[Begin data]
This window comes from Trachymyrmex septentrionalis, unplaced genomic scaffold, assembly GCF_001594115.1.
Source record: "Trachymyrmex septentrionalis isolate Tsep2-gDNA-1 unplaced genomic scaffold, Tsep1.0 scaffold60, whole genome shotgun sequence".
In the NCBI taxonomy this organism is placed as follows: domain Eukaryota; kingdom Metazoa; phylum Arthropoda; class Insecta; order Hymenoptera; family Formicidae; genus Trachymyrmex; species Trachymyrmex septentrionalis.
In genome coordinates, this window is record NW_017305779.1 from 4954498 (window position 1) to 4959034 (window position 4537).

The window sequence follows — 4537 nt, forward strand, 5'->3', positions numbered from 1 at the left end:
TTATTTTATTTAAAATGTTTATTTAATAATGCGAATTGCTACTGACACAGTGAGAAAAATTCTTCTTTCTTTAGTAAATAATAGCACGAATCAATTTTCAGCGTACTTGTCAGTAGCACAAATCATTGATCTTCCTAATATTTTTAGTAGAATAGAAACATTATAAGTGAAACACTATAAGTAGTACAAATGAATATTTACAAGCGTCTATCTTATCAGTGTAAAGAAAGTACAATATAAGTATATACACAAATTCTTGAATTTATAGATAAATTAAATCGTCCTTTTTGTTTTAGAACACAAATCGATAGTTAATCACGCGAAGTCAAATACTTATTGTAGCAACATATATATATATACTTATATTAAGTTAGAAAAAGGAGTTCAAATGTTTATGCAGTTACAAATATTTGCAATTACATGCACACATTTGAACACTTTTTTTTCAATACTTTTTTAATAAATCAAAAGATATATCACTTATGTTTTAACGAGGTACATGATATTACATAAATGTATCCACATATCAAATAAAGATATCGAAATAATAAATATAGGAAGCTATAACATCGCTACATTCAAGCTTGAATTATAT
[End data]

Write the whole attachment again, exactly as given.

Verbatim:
This window comes from Trachymyrmex septentrionalis, unplaced genomic scaffold, assembly GCF_001594115.1.
Source record: "Trachymyrmex septentrionalis isolate Tsep2-gDNA-1 unplaced genomic scaffold, Tsep1.0 scaffold60, whole genome shotgun sequence".
In the NCBI taxonomy this organism is placed as follows: domain Eukaryota; kingdom Metazoa; phylum Arthropoda; class Insecta; order Hymenoptera; family Formicidae; genus Trachymyrmex; species Trachymyrmex septentrionalis.
In genome coordinates, this window is record NW_017305779.1 from 4954498 (window position 1) to 4959034 (window position 4537).

The window sequence follows — 4537 nt, forward strand, 5'->3', positions numbered from 1 at the left end:
TTATTTTATTTAAAATGTTTATTTAATAATGCGAATTGCTACTGACACAGTGAGAAAAATTCTTCTTTCTTTAGTAAATAATAGCACGAATCAATTTTCAGCGTACTTGTCAGTAGCACAAATCATTGATCTTCCTAATATTTTTAGTAGAATAGAAACATTATAAGTGAAACACTATAAGTAGTACAAATGAATATTTACAAGCGTCTATCTTATCAGTGTAAAGAAAGTACAATATAAGTATATACACAAATTCTTGAATTTATAGATAAATTAAATCGTCCTTTTTGTTTTAGAACACAAATCGATAGTTAATCACGCGAAGTCAAATACTTATTGTAGCAACATATATATATATACTTATATTAAGTTAGAAAAAGGAGTTCAAATGTTTATGCAGTTACAAATATTTGCAATTACATGCACACATTTGAACACTTTTTTTTCAATACTTTTTTAATAAATCAAAAGATATATCACTTATGTTTTAACGAGGTACATGATATTACATAAATGTATCCACATATCAAATAAAGATATCGAAATAATAAATATAGGAAGCTATAACATCGCTACATTCAAGCTTGAATTATAT